Re: Is longdesc a good solution?

This is not speculation so I will rewrite it.

I workwith/teach many people and hav travelled many web sites.  I see 
longdesc much less often than I see just about any other accessibility 
feature and many of those whom I have worked with/taught have never 
encountered it at all.

This is not rocket science.  untill longdesc is used as extensively as alt, 
we cannot formulate enough imperical tata to model any kind of meaningful 
research on.  By the time that happens, I'll be long gone and I would like 
to see an accessible html5/1,000 in my lifetime.

Interestingly, when the editor puts something in the draft, usually taking 
something vital for accessibility, we see two things.

1> an absense of a good replacement.

2> research backing up the conclusion.  On the other hand, if ww ask that 
something be added/left in/returned, we are told we have to prove that it 

----- Original Message ----- 
From: "Lachlan Hunt" <>
To: "Steven Faulkner" <>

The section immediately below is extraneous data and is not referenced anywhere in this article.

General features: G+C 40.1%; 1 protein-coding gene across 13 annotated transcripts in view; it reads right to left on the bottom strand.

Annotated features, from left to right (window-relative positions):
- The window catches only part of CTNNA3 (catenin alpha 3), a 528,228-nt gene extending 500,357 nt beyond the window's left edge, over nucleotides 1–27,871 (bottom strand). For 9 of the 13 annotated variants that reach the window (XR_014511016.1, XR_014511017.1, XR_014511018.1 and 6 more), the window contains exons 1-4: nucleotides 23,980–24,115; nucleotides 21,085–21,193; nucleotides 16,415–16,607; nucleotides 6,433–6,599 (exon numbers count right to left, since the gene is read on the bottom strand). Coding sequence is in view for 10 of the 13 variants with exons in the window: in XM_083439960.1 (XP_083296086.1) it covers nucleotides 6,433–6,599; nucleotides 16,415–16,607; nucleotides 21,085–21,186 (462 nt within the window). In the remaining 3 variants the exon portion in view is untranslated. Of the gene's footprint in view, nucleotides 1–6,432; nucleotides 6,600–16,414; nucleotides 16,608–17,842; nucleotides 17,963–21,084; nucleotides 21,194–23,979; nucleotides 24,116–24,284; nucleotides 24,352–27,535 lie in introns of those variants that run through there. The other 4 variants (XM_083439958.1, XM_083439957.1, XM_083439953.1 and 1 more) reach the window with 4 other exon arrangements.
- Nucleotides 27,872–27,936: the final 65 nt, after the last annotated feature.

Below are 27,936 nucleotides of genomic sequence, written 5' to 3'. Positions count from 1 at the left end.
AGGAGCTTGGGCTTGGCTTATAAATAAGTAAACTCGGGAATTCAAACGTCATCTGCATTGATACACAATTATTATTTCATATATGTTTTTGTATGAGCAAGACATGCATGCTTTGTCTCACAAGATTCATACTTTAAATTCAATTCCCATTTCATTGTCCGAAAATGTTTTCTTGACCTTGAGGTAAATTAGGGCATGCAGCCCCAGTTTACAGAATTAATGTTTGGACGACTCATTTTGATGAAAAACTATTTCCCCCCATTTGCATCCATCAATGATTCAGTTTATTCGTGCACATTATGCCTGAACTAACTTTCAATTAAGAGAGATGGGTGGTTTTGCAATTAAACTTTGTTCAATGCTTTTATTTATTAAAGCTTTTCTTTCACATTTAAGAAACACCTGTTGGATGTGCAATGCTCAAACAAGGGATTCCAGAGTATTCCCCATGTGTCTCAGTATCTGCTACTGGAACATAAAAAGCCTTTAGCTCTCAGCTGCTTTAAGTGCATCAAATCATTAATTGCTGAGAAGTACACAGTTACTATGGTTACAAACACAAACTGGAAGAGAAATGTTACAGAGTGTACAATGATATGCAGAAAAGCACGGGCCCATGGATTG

Cc: "David Poehlman" <>; 
<>; "W3C WAI-XTECH" <>
Sent: Saturday, September 06, 2008 7:00 AM
Subject: Re: Is longdesc a good solution?

Steven Faulkner wrote:
> david poehlmann wrote:
>> If I see a text link, it would have to be well labeled for me to know 
>> that
>> it is a descriptive link.  if I see a longdesc associated with a link, I
>> don't have to make a leap.
> This does not appear to be speculation, it appears to be the
> experience of one potential consumer of longdesc.

Sure, that statement of his is a is information about personal
experience.  But the statement you didn't quote is nothing but speculation:

"I see one problem with this that has already been mentioned. That is
since it is not widely encountered on the web, many will not know what a
long description is."

Lachlan Hunt - Opera Software

Received on Saturday, 6 September 2008 13:33:39 UTC